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Many people will experience a nagging cough at some point in their life, and it is usually possible to identify the likely cause. In most cases, over-the-counter medications can help soothe the irritation until it passes.
Coughing serves a useful purpose. It helps the lungs clear potential germs and harmful objects out of the airway.
However, a cough that lingers for weeks or even months could indicate something more serious. Sometimes, it is due to lung cancer.
This article looks at the link between coughing and lung cancer, including when to see a doctor.
There are many reasons for a cough. Having a cough does not usually mean that lung cancer is present.
However, a persistent cough is a common symptom of lung cancer at the time of diagnosis.
Anyone who has a cough with the
- blood or rust colored mucus or phlegm
- shortness of breath
- chest pain
- infections such as bronchitis or pneumonia that recur or do not go away
A cough that occurs with lung cancer can be either dry or wet. It can occur at any time, and it can interfere with sleep at night.
Most people who develop lung cancer have a history of smoking. Smoking can also irritate the lungs and cause a short term cough.
Avoiding or quitting smoking can reduce the risk of many conditions that involve a cough, including lung cancer.
A persistent or worsening cough is not the only symptom of lung cancer. Other symptoms of this condition include:
- wheezing and difficulty breathing
- voice hoarseness
- problems swallowing or speaking
- loss of appetite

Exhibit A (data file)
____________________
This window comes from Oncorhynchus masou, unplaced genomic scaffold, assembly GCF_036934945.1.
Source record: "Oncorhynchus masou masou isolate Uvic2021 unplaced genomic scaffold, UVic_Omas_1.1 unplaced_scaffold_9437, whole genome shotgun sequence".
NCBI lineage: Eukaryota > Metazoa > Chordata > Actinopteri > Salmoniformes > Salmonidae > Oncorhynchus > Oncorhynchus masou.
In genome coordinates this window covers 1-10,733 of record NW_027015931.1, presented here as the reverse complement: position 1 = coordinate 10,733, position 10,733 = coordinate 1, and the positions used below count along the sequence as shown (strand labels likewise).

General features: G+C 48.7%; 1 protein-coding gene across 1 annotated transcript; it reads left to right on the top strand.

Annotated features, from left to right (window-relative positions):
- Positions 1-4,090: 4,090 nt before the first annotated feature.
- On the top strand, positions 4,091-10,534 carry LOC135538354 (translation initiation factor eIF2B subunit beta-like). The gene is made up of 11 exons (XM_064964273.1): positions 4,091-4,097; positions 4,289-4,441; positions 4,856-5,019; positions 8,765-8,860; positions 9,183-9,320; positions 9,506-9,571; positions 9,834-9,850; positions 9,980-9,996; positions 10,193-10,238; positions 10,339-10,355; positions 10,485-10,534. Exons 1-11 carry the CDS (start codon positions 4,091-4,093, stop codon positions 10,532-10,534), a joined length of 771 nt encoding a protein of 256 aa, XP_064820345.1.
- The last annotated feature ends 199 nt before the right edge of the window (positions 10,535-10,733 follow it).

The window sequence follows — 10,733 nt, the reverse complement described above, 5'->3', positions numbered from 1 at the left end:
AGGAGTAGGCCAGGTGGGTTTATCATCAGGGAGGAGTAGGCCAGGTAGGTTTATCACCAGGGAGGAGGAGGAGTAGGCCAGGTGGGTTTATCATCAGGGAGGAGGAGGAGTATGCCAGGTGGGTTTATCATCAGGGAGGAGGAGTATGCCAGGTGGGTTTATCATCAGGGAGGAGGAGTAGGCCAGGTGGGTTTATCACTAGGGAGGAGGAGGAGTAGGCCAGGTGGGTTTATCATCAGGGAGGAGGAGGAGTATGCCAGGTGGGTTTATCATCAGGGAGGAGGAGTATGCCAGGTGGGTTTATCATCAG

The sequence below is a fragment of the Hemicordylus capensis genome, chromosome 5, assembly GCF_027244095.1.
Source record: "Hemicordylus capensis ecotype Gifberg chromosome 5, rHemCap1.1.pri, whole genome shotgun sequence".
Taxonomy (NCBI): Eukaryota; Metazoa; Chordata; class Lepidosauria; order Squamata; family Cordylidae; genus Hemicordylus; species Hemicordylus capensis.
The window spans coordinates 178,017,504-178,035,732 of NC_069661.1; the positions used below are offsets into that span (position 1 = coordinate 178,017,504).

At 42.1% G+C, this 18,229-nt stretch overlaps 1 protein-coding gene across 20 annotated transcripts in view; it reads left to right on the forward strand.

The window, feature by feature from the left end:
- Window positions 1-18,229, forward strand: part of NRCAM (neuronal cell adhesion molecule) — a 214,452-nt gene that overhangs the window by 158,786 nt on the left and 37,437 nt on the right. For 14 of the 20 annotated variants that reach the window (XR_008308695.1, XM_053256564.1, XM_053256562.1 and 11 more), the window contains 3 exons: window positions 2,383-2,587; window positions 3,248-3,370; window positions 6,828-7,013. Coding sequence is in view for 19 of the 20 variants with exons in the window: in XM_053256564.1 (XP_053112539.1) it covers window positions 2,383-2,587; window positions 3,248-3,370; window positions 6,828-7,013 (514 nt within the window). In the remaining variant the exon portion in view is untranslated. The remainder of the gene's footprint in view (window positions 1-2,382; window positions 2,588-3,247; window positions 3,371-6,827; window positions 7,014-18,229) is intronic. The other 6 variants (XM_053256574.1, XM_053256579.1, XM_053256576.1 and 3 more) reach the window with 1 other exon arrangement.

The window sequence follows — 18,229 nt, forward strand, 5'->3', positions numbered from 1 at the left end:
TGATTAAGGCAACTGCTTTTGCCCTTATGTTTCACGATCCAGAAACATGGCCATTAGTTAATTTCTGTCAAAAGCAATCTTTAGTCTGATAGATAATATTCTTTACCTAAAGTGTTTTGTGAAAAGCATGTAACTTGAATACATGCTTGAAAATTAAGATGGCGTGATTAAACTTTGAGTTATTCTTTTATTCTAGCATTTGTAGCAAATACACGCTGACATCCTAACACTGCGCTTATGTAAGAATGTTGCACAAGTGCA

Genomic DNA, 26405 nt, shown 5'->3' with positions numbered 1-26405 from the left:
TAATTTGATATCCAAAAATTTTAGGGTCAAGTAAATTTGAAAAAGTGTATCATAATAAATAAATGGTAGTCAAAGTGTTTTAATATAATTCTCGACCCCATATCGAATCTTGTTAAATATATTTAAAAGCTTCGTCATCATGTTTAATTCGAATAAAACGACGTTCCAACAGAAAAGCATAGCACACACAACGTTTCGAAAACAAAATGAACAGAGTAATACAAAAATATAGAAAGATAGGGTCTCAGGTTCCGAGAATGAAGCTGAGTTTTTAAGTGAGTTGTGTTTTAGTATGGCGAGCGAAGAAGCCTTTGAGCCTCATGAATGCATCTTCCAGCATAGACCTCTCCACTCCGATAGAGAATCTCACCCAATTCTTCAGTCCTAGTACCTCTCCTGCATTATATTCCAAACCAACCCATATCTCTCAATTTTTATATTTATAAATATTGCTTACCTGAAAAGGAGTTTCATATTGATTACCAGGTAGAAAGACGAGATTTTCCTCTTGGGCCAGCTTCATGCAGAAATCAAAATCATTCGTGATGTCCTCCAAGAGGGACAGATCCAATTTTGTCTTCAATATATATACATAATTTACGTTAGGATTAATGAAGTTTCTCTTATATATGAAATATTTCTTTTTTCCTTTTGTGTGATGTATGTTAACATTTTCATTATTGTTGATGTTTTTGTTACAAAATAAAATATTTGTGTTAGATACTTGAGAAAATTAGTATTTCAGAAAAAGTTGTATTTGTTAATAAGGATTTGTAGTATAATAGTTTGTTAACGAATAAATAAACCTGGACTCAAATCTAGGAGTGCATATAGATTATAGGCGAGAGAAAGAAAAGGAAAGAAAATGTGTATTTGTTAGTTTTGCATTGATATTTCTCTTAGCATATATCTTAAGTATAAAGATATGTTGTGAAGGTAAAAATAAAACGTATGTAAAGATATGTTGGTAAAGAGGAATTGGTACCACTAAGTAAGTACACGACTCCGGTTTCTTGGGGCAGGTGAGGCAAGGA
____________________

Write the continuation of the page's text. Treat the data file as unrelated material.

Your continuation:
- weight loss
- swelling in the face or neck
Chronic obstructive pulmonary disease (COPD) is another serious condition that often affects people who smoke. Is there a link with lung cancer? Learn more here.
There are many reasons for a cough. For example, a short term cough could be a result of:
- an infection, such as a cold, pneumonia, or bronchitis
- an allergy, such as hay fever
- inhaled dust, smoke, or debris
- a long term respiratory condition, such as asthma or COPD
Sometimes, a short term cough can develop into a chronic or persistent cough.
The following can also lead to a persistent cough:
- a long term respiratory infection, such as chronic bronchitis or pneumonia
- asthma, which causes shortness of breath, tightening of the chest, and wheezing
- allergies, such as hay fever
- smoking, as smoke and other debris can irritate the airways
- bronchiectasis, which is a widening of the airways in the lungs
- postnasal drip, which occurs when mucus triggers a cough by dripping down the throat, usually due to a cold or allergy
- gastroesophageal reflux disease, wherein stomach acid flows back into the esophagus, causing irritation
- medications such as ACE inhibitors, which treat high blood pressure and heart disease
What causes a dry cough? Find out here.
Most coughs will subside or disappear within a few days to a few weeks.
However, if a cough lasts for a long time or occurs alongside other symptoms — such as coughing up blood or chest pain — it is important to see a doctor.
The doctor can determine the cause of the cough and provide appropriate treatment, if necessary.
Not everyone with lung cancer will have a cough. Pancoast tumors develop at the top of the lung and do not cause a cough. Find out more.
If a person visits the doctor with a cough, they will ask the person about:
- their family and personal medical history
- how long the cough has lasted
- what type of cough it is
- when it is most likely to occur
- any other symptoms
They will also carry out a physical examination. They will listen to the person’s heart and lungs and look for other possible causes of the cough, such as signs of an infection or postnasal drip.
Depending on the findings, the doctor may order additional tests, such as:
Imaging tests: These include a chest X-ray and a CT or MRI scan.
Sputum test: The person may have to provide sputum samples, which a health professional will check for cancer cells.
Biopsy: One way to conduct a biopsy is to pass a needle into the lung tissue through the skin.